Pringles or crisps

Just in case any of you were beginning to think that taxation is a dull and boring subject, please be reassured that us practitioners maintain our sense of humour particularly when we hear about some of the amusing tax cases that quite unbelievably, find themselves enter the courts.  The famous case involving whether a tea cake was a cake or a biscuit involving Marks and Spencer and the VAT authorities springs to mind. In that instance, chocolate teacakes were wrongly classed as a biscuit for two decades ruled the European Court of Justice. 

The latest of these cases to find its way to London’s High Court involved a judge having to decide whether or not Pringles are or are not a potato crisp in the eyes of the law.  The significance of this ruling was that the snack would remain free from VAT if it could be found that they were not a crisp and thus save its manufacturer Proctor and Gamble millions of pounds on UK sales.

Under UK law, most food is exempt from VAT except for potato crisps and similar potato products. 

No doubt much merriment was experienced in Court as highly paid barristers argued the differences between a Pringle and a crisp and presumably various taste tests were undertaken.  Perhaps expert witnesses from Masterchef may have been called – who knows.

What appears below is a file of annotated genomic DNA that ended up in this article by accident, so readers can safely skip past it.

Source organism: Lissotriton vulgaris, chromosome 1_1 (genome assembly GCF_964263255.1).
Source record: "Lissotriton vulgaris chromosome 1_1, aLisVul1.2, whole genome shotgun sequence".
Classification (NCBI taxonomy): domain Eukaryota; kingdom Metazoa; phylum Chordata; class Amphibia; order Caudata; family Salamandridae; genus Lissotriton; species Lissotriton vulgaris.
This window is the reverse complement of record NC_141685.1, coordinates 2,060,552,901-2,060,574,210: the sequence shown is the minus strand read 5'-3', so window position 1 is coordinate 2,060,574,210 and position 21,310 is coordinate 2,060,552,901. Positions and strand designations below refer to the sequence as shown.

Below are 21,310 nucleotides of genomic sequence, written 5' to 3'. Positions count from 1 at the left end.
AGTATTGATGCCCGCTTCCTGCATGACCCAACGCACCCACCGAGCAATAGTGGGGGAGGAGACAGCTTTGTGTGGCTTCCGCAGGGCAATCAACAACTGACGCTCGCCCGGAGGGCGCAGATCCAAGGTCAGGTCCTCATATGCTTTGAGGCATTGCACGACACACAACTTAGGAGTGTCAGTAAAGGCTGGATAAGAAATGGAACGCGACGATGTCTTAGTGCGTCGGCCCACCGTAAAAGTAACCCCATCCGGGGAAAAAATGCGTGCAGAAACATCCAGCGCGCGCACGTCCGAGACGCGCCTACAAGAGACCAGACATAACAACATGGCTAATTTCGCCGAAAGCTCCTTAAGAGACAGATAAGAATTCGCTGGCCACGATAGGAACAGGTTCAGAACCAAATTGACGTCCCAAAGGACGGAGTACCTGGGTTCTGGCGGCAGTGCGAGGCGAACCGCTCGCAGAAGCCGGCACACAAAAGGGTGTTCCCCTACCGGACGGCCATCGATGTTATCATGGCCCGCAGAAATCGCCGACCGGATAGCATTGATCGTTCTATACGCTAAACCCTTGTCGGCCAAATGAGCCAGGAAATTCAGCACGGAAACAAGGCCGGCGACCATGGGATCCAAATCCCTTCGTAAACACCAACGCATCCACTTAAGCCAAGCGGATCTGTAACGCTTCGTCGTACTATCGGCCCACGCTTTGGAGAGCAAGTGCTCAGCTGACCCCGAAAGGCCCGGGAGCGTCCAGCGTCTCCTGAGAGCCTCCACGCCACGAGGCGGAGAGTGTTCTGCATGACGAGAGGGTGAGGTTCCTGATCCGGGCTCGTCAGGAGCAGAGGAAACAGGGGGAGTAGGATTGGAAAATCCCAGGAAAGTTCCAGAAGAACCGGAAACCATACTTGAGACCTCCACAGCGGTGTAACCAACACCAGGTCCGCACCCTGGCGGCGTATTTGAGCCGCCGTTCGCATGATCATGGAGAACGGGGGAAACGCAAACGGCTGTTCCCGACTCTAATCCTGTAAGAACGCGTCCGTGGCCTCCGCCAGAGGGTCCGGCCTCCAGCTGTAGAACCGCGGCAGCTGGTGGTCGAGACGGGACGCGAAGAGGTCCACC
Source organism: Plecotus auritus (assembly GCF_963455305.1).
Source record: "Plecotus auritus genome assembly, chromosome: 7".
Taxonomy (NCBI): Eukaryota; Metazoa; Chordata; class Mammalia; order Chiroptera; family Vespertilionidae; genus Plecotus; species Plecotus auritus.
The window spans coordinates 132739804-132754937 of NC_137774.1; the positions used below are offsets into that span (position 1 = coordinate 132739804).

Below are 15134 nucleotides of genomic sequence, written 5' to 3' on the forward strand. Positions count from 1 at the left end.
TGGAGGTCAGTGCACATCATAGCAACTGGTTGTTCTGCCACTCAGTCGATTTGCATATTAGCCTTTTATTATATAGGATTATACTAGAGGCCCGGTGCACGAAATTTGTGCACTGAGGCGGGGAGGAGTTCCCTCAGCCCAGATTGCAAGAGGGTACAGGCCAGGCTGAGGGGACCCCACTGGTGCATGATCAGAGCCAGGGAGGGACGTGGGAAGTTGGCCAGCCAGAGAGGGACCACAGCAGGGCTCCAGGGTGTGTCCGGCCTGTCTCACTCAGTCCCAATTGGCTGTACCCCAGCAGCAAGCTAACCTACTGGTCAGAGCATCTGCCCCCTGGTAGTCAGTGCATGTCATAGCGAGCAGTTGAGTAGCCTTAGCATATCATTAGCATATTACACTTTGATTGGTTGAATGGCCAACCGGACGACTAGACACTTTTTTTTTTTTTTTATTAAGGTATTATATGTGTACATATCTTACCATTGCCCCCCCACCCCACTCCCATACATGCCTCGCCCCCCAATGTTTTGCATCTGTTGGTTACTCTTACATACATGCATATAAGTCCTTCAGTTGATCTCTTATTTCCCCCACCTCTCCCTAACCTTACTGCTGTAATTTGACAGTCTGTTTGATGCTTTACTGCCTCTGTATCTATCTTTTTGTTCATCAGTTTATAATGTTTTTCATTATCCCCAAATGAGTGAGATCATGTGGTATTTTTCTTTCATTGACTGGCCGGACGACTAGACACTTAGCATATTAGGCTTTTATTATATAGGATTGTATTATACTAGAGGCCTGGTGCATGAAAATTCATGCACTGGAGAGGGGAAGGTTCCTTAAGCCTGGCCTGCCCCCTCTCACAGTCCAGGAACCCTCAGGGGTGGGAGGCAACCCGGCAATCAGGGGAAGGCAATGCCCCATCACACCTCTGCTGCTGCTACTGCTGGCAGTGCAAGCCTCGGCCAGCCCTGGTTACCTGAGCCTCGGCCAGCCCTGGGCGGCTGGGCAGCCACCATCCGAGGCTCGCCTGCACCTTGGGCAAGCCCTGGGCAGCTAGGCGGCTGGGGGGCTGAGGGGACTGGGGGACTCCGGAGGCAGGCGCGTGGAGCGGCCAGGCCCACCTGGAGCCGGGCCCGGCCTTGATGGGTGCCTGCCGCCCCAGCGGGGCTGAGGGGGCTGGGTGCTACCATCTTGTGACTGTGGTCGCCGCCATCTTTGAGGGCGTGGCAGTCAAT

Anyway, the result – I know you are all waiting with bated breath- was that the judge in his wisdom has ruled that Pringles are not potato crisps in the eyes of the law.  Thank god I hear you all saying reaching for a crisp or was that a Pringle.

However, I can’t let this tasty morsel lie here.  I just can’t stop wondering about the costs involved in such a matter going to Court.  The legal costs alone on both sides must have run to hundreds of thousands of pounds.  Even more worrying is the fact that this comes after a VAT tribunal had previously ruled that the snack was subject to VAT.